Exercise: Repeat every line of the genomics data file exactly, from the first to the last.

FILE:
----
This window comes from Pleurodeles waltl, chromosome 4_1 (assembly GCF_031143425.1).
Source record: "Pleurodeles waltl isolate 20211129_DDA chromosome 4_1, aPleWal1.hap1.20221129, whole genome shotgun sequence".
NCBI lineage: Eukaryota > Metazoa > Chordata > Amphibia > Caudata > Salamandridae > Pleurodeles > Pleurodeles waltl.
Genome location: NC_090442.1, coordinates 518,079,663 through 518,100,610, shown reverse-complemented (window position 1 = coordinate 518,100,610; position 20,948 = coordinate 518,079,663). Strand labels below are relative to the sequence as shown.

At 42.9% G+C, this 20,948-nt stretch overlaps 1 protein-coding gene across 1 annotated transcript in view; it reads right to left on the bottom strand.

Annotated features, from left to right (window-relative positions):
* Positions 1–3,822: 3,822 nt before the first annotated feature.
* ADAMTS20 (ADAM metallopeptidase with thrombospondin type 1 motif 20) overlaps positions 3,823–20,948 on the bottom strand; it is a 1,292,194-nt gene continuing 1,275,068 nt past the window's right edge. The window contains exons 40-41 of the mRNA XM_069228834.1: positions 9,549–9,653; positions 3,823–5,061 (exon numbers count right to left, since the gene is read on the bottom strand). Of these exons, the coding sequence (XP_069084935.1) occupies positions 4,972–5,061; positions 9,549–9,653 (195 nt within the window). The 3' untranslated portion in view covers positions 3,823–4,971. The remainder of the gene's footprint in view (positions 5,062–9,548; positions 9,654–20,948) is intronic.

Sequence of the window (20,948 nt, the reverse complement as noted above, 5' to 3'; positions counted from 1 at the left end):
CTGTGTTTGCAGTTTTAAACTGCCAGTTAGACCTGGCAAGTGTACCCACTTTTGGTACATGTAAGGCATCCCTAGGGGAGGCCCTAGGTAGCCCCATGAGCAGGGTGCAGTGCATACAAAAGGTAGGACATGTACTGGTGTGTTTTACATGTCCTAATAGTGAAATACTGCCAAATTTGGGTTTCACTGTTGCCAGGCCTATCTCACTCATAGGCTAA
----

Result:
This window comes from Pleurodeles waltl, chromosome 4_1 (assembly GCF_031143425.1).
Source record: "Pleurodeles waltl isolate 20211129_DDA chromosome 4_1, aPleWal1.hap1.20221129, whole genome shotgun sequence".
NCBI lineage: Eukaryota > Metazoa > Chordata > Amphibia > Caudata > Salamandridae > Pleurodeles > Pleurodeles waltl.
Genome location: NC_090442.1, coordinates 518,079,663 through 518,100,610, shown reverse-complemented (window position 1 = coordinate 518,100,610; position 20,948 = coordinate 518,079,663). Strand labels below are relative to the sequence as shown.

At 42.9% G+C, this 20,948-nt stretch overlaps 1 protein-coding gene across 1 annotated transcript in view; it reads right to left on the bottom strand.

Annotated features, from left to right (window-relative positions):
* Positions 1–3,822: 3,822 nt before the first annotated feature.
* ADAMTS20 (ADAM metallopeptidase with thrombospondin type 1 motif 20) overlaps positions 3,823–20,948 on the bottom strand; it is a 1,292,194-nt gene continuing 1,275,068 nt past the window's right edge. The window contains exons 40-41 of the mRNA XM_069228834.1: positions 9,549–9,653; positions 3,823–5,061 (exon numbers count right to left, since the gene is read on the bottom strand). Of these exons, the coding sequence (XP_069084935.1) occupies positions 4,972–5,061; positions 9,549–9,653 (195 nt within the window). The 3' untranslated portion in view covers positions 3,823–4,971. The remainder of the gene's footprint in view (positions 5,062–9,548; positions 9,654–20,948) is intronic.

Sequence of the window (20,948 nt, the reverse complement as noted above, 5' to 3'; positions counted from 1 at the left end):
CTGTGTTTGCAGTTTTAAACTGCCAGTTAGACCTGGCAAGTGTACCCACTTTTGGTACATGTAAGGCATCCCTAGGGGAGGCCCTAGGTAGCCCCATGAGCAGGGTGCAGTGCATACAAAAGGTAGGACATGTACTGGTGTGTTTTACATGTCCTAATAGTGAAATACTGCCAAATTTGGGTTTCACTGTTGCCAGGCCTATCTCACTCATAGGCTAA